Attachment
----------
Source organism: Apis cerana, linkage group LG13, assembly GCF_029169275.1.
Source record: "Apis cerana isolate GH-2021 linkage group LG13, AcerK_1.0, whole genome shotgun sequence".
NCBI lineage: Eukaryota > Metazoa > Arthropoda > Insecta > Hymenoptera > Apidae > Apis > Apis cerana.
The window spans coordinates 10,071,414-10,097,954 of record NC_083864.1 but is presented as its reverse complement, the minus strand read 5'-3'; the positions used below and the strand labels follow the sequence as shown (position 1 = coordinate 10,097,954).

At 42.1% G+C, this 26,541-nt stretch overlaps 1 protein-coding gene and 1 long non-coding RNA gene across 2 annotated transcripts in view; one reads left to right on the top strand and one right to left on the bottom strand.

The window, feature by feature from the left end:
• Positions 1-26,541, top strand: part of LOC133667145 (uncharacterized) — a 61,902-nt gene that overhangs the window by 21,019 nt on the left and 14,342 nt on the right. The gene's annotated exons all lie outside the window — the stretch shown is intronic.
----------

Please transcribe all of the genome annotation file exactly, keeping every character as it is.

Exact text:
Source organism: Apis cerana, linkage group LG13, assembly GCF_029169275.1.
Source record: "Apis cerana isolate GH-2021 linkage group LG13, AcerK_1.0, whole genome shotgun sequence".
NCBI lineage: Eukaryota > Metazoa > Arthropoda > Insecta > Hymenoptera > Apidae > Apis > Apis cerana.
The window spans coordinates 10,071,414-10,097,954 of record NC_083864.1 but is presented as its reverse complement, the minus strand read 5'-3'; the positions used below and the strand labels follow the sequence as shown (position 1 = coordinate 10,097,954).

At 42.1% G+C, this 26,541-nt stretch overlaps 1 protein-coding gene and 1 long non-coding RNA gene across 2 annotated transcripts in view; one reads left to right on the top strand and one right to left on the bottom strand.

The window, feature by feature from the left end:
• Positions 1-26,541, top strand: part of LOC133667145 (uncharacterized) — a 61,902-nt gene that overhangs the window by 21,019 nt on the left and 14,342 nt on the right. The gene's annotated exons all lie outside the window — the stretch shown is intronic.